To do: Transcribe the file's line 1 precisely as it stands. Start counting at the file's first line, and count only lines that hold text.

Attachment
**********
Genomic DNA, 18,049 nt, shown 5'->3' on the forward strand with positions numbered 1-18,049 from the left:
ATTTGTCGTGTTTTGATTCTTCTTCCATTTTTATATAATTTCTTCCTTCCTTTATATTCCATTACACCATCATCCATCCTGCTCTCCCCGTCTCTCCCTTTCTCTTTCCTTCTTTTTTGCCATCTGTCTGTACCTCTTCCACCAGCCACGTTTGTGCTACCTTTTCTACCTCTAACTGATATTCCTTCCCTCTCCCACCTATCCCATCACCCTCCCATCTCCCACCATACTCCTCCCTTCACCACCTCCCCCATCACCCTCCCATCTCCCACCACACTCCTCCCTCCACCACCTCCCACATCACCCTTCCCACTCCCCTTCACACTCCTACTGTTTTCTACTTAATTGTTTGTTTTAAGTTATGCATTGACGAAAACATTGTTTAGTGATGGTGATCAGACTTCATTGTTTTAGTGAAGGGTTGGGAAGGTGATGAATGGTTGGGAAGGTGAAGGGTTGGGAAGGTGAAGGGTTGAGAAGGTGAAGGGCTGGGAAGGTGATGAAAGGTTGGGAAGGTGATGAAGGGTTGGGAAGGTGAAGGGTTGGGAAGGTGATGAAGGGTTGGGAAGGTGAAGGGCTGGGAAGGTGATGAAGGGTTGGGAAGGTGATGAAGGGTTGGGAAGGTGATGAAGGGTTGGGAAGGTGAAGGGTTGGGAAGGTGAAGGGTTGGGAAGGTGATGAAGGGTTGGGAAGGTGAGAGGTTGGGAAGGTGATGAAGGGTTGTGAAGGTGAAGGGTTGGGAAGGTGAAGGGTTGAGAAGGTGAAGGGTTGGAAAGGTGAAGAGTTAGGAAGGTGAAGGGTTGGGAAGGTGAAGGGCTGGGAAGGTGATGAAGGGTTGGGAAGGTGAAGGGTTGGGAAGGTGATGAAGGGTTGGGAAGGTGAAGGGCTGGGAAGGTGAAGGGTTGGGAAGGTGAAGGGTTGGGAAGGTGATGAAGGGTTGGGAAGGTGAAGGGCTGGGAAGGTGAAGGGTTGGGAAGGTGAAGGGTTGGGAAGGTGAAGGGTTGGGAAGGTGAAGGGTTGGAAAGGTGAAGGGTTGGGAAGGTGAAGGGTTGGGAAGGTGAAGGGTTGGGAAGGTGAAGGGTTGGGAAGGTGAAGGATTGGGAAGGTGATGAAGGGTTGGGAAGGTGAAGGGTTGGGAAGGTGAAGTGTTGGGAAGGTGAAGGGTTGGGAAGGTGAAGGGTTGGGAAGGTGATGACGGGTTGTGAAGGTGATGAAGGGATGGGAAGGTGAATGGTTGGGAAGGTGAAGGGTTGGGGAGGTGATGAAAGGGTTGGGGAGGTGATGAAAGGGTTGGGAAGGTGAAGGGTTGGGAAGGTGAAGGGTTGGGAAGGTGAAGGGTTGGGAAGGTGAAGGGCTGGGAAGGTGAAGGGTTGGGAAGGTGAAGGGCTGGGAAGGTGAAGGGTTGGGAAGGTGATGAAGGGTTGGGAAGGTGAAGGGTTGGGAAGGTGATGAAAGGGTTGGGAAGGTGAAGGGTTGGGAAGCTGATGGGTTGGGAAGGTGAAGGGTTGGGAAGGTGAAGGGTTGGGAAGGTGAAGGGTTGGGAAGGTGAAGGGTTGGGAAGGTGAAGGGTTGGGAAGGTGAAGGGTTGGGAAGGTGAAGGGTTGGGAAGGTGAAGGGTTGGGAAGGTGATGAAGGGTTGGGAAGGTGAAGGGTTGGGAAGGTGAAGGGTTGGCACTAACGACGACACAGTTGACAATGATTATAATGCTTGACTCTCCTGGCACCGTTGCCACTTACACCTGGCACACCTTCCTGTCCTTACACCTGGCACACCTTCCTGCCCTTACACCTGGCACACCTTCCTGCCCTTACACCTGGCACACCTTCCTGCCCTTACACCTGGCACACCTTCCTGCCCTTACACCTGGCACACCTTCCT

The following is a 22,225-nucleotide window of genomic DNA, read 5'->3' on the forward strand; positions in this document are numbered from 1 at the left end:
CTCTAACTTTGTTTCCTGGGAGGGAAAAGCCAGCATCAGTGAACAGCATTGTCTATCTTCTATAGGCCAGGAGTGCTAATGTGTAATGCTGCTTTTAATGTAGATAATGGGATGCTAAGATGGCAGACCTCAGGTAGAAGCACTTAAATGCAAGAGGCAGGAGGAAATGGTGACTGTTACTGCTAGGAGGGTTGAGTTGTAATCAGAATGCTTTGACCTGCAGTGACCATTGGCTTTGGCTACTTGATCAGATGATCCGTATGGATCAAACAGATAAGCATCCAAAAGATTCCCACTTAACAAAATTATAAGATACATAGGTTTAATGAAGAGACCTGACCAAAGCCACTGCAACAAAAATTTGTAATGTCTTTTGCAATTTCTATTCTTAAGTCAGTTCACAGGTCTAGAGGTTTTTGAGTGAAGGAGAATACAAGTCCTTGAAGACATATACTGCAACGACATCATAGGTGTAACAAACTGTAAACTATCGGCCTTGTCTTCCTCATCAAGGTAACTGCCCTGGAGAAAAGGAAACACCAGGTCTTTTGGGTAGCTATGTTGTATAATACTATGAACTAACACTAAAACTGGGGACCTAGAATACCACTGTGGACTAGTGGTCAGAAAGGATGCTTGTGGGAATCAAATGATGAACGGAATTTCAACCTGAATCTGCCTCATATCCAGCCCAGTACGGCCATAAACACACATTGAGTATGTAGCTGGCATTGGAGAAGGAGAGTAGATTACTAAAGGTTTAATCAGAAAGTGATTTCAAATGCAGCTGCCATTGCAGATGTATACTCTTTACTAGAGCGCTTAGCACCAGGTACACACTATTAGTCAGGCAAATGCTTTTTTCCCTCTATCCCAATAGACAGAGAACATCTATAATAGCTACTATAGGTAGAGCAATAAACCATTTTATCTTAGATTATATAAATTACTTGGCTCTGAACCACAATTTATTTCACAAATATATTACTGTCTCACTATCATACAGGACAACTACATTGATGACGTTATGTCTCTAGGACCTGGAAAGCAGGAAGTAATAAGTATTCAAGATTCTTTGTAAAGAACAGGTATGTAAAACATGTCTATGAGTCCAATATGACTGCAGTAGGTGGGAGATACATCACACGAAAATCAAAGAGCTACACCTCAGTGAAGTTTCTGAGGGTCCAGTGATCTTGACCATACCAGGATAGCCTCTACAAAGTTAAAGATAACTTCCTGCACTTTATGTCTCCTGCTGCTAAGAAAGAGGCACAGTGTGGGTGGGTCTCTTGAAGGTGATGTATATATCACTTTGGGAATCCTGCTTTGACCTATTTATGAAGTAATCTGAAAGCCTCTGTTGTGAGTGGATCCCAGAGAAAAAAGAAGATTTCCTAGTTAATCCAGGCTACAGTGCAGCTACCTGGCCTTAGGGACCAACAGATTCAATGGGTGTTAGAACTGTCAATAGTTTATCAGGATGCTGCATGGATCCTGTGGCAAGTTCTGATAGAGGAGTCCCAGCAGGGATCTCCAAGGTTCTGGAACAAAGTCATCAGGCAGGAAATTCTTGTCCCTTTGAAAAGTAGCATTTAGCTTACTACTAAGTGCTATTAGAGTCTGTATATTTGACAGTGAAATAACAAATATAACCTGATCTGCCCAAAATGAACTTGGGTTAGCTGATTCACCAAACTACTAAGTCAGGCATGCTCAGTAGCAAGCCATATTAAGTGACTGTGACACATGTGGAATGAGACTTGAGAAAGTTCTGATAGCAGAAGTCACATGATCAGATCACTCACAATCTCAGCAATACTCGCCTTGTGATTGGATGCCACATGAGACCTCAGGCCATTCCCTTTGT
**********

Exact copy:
Genomic DNA, 18,049 nt, shown 5'->3' on the forward strand with positions numbered 1-18,049 from the left: